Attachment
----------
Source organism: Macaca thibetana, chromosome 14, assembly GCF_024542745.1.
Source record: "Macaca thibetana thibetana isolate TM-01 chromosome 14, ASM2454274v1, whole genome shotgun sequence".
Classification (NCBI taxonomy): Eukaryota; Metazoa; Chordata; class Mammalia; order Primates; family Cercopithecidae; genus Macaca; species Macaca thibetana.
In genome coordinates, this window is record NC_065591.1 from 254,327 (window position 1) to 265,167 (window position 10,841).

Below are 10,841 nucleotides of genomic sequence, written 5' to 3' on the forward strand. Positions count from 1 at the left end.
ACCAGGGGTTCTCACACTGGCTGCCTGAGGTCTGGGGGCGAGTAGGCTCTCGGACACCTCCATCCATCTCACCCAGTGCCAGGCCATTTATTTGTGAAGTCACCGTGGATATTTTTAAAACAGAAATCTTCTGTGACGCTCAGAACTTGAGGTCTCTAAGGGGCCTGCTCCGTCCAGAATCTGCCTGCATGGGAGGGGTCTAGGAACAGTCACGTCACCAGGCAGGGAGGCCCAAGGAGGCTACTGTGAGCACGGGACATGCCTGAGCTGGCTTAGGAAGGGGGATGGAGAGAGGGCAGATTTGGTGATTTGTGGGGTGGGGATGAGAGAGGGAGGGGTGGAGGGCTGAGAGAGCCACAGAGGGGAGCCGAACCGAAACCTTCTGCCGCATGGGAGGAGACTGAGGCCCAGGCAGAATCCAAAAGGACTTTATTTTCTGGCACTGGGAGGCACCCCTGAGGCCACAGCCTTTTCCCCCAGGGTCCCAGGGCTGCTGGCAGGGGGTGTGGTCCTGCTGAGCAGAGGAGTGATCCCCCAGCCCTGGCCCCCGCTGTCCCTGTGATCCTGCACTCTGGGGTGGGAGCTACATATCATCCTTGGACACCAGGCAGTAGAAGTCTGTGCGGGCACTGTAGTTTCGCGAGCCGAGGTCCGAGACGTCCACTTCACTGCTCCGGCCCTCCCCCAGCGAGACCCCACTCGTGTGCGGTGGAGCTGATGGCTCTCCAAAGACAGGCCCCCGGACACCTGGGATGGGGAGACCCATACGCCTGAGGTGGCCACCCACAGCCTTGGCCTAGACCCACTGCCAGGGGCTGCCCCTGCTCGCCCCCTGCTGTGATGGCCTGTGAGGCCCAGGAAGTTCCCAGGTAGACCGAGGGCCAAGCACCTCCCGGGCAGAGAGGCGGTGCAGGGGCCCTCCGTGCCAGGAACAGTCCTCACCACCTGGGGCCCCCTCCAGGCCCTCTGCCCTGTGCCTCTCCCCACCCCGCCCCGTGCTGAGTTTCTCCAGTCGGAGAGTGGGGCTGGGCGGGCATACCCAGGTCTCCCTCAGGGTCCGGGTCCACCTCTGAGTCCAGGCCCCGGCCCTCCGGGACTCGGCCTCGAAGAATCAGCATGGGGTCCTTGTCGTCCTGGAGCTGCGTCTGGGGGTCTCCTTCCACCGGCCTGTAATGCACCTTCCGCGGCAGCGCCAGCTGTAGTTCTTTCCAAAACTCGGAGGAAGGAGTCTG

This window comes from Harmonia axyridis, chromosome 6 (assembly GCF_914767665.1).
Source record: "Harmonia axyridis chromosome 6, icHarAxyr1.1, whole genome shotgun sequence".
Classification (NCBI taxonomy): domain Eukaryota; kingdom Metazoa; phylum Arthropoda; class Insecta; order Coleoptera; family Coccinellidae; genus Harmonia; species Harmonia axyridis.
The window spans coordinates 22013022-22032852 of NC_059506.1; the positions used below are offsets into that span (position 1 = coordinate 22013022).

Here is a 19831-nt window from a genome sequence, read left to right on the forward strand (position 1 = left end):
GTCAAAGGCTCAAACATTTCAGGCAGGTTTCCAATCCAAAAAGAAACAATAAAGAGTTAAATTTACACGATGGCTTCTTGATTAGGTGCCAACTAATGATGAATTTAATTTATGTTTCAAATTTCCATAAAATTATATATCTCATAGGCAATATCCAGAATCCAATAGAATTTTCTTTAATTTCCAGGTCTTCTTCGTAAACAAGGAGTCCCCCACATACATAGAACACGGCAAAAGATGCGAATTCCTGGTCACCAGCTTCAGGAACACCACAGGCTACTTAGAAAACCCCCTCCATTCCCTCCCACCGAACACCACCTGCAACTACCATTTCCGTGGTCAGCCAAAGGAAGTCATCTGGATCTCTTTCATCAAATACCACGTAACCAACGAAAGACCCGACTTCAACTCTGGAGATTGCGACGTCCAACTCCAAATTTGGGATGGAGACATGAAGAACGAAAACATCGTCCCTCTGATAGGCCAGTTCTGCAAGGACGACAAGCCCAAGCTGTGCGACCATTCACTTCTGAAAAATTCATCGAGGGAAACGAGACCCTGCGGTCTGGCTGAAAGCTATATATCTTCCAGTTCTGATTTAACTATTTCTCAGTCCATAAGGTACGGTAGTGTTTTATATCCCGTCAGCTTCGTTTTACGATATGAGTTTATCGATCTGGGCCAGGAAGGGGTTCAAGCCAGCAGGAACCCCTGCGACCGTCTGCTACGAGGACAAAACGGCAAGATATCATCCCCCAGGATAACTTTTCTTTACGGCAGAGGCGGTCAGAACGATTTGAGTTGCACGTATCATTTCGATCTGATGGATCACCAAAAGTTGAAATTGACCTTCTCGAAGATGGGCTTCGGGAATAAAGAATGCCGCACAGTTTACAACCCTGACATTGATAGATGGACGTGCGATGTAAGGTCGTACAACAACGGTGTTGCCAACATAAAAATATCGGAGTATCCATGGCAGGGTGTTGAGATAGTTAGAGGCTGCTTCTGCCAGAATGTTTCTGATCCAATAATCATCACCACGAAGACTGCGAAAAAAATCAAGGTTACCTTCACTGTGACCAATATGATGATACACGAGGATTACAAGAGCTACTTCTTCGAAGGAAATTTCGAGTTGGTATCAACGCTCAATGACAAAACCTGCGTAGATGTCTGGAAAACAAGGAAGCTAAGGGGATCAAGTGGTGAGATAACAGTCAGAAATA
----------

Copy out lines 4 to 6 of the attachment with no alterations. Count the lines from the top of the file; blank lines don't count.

In genome coordinates, this window is record NC_065591.1 from 254,327 (window position 1) to 265,167 (window position 10,841).

Below are 10,841 nucleotides of genomic sequence, written 5' to 3' on the forward strand. Positions count from 1 at the left end.
ACCAGGGGTTCTCACACTGGCTGCCTGAGGTCTGGGGGCGAGTAGGCTCTCGGACACCTCCATCCATCTCACCCAGTGCCAGGCCATTTATTTGTGAAGTCACCGTGGATATTTTTAAAACAGAAATCTTCTGTGACGCTCAGAACTTGAGGTCTCTAAGGGGCCTGCTCCGTCCAGAATCTGCCTGCATGGGAGGGGTCTAGGAACAGTCACGTCACCAGGCAGGGAGGCCCAAGGAGGCTACTGTGAGCACGGGACATGCCTGAGCTGGCTTAGGAAGGGGGATGGAGAGAGGGCAGATTTGGTGATTTGTGGGGTGGGGATGAGAGAGGGAGGGGTGGAGGGCTGAGAGAGCCACAGAGGGGAGCCGAACCGAAACCTTCTGCCGCATGGGAGGAGACTGAGGCCCAGGCAGAATCCAAAAGGACTTTATTTTCTGGCACTGGGAGGCACCCCTGAGGCCACAGCCTTTTCCCCCAGGGTCCCAGGGCTGCTGGCAGGGGGTGTGGTCCTGCTGAGCAGAGGAGTGATCCCCCAGCCCTGGCCCCCGCTGTCCCTGTGATCCTGCACTCTGGGGTGGGAGCTACATATCATCCTTGGACACCAGGCAGTAGAAGTCTGTGCGGGCACTGTAGTTTCGCGAGCCGAGGTCCGAGACGTCCACTTCACTGCTCCGGCCCTCCCCCAGCGAGACCCCACTCGTGTGCGGTGGAGCTGATGGCTCTCCAAAGACAGGCCCCCGGACACCTGGGATGGGGAGACCCATACGCCTGAGGTGGCCACCCACAGCCTTGGCCTAGACCCACTGCCAGGGGCTGCCCCTGCTCGCCCCCTGCTGTGATGGCCTGTGAGGCCCAGGAAGTTCCCAGGTAGACCGAGGGCCAAGCACCTCCCGGGCAGAGAGGCGGTGCAGGGGCCCTCCGTGCCAGGAACAGTCCTCACCACCTGGGGCCCCCTCCAGGCCCTCTGCCCTGTGCCTCTCCCCACCCCGCCCCGTGCTGAGTTTCTCCAGTCGGAGAGTGGGGCTGGGCGGGCATACCCAGGTCTCCCTCAGGGTCCGGGTCCACCTCTGAGTCCAGGCCCCGGCCCTCCGGGACTCGGCCTCGAAGAATCAGCATGGGGTCCTTGTCGTCCTGGAGCTGCGTCTGGGGGTCTCCTTCCACCGGCCTGTAATGCACCTTCCGCGGCAGCGCCAGCTGTAGTTCTTTCCAAAACTCGGAGGAAGGAGTCTG